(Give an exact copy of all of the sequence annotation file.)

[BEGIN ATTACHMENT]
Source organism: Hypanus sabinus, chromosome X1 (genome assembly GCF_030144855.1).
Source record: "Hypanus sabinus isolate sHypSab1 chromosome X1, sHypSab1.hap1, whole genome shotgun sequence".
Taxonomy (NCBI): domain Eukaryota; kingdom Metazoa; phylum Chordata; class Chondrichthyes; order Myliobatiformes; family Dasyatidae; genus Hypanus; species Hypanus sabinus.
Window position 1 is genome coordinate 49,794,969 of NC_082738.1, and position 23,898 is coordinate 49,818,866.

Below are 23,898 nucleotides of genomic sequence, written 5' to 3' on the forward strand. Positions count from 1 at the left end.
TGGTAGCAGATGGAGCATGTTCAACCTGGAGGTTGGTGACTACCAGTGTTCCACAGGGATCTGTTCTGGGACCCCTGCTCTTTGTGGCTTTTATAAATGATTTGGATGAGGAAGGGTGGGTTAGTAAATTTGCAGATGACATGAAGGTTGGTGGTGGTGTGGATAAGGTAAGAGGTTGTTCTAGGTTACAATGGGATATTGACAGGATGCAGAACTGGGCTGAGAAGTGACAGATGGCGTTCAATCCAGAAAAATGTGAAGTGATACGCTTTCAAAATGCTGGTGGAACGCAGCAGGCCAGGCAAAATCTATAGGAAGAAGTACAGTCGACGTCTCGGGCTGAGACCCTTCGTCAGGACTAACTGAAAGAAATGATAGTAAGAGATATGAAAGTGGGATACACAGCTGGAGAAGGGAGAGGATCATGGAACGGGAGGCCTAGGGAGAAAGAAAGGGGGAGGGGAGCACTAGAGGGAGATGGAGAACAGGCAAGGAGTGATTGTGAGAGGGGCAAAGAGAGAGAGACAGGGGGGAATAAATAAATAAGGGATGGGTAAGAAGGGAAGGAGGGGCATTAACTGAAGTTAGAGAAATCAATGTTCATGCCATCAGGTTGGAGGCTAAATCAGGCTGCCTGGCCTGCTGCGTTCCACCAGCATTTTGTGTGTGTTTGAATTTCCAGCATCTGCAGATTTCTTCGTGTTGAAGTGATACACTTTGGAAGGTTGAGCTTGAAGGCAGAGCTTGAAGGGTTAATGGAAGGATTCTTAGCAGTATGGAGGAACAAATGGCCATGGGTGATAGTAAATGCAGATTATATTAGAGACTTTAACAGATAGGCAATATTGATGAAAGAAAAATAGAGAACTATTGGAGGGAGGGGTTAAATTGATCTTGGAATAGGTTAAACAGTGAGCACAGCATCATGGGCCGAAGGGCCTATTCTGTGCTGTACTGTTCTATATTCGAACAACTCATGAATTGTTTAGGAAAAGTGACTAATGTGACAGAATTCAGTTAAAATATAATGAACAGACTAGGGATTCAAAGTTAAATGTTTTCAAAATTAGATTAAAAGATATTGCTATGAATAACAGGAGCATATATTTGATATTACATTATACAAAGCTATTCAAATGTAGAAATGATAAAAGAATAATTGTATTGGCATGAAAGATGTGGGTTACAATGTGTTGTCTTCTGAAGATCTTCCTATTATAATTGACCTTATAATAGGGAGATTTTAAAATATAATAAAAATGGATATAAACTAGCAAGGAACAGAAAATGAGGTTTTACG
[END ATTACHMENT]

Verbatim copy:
Source organism: Hypanus sabinus, chromosome X1 (genome assembly GCF_030144855.1).
Source record: "Hypanus sabinus isolate sHypSab1 chromosome X1, sHypSab1.hap1, whole genome shotgun sequence".
Taxonomy (NCBI): domain Eukaryota; kingdom Metazoa; phylum Chordata; class Chondrichthyes; order Myliobatiformes; family Dasyatidae; genus Hypanus; species Hypanus sabinus.
Window position 1 is genome coordinate 49,794,969 of NC_082738.1, and position 23,898 is coordinate 49,818,866.

Below are 23,898 nucleotides of genomic sequence, written 5' to 3' on the forward strand. Positions count from 1 at the left end.
TGGTAGCAGATGGAGCATGTTCAACCTGGAGGTTGGTGACTACCAGTGTTCCACAGGGATCTGTTCTGGGACCCCTGCTCTTTGTGGCTTTTATAAATGATTTGGATGAGGAAGGGTGGGTTAGTAAATTTGCAGATGACATGAAGGTTGGTGGTGGTGTGGATAAGGTAAGAGGTTGTTCTAGGTTACAATGGGATATTGACAGGATGCAGAACTGGGCTGAGAAGTGACAGATGGCGTTCAATCCAGAAAAATGTGAAGTGATACGCTTTCAAAATGCTGGTGGAACGCAGCAGGCCAGGCAAAATCTATAGGAAGAAGTACAGTCGACGTCTCGGGCTGAGACCCTTCGTCAGGACTAACTGAAAGAAATGATAGTAAGAGATATGAAAGTGGGATACACAGCTGGAGAAGGGAGAGGATCATGGAACGGGAGGCCTAGGGAGAAAGAAAGGGGGAGGGGAGCACTAGAGGGAGATGGAGAACAGGCAAGGAGTGATTGTGAGAGGGGCAAAGAGAGAGAGACAGGGGGGAATAAATAAATAAGGGATGGGTAAGAAGGGAAGGAGGGGCATTAACTGAAGTTAGAGAAATCAATGTTCATGCCATCAGGTTGGAGGCTAAATCAGGCTGCCTGGCCTGCTGCGTTCCACCAGCATTTTGTGTGTGTTTGAATTTCCAGCATCTGCAGATTTCTTCGTGTTGAAGTGATACACTTTGGAAGGTTGAGCTTGAAGGCAGAGCTTGAAGGGTTAATGGAAGGATTCTTAGCAGTATGGAGGAACAAATGGCCATGGGTGATAGTAAATGCAGATTATATTAGAGACTTTAACAGATAGGCAATATTGATGAAAGAAAAATAGAGAACTATTGGAGGGAGGGGTTAAATTGATCTTGGAATAGGTTAAACAGTGAGCACAGCATCATGGGCCGAAGGGCCTATTCTGTGCTGTACTGTTCTATATTCGAACAACTCATGAATTGTTTAGGAAAAGTGACTAATGTGACAGAATTCAGTTAAAATATAATGAACAGACTAGGGATTCAAAGTTAAATGTTTTCAAAATTAGATTAAAAGATATTGCTATGAATAACAGGAGCATATATTTGATATTACATTATACAAAGCTATTCAAATGTAGAAATGATAAAAGAATAATTGTATTGGCATGAAAGATGTGGGTTACAATGTGTTGTCTTCTGAAGATCTTCCTATTATAATTGACCTTATAATAGGGAGATTTTAAAATATAATAAAAATGGATATAAACTAGCAAGGAACAGAAAATGAGGTTTTACG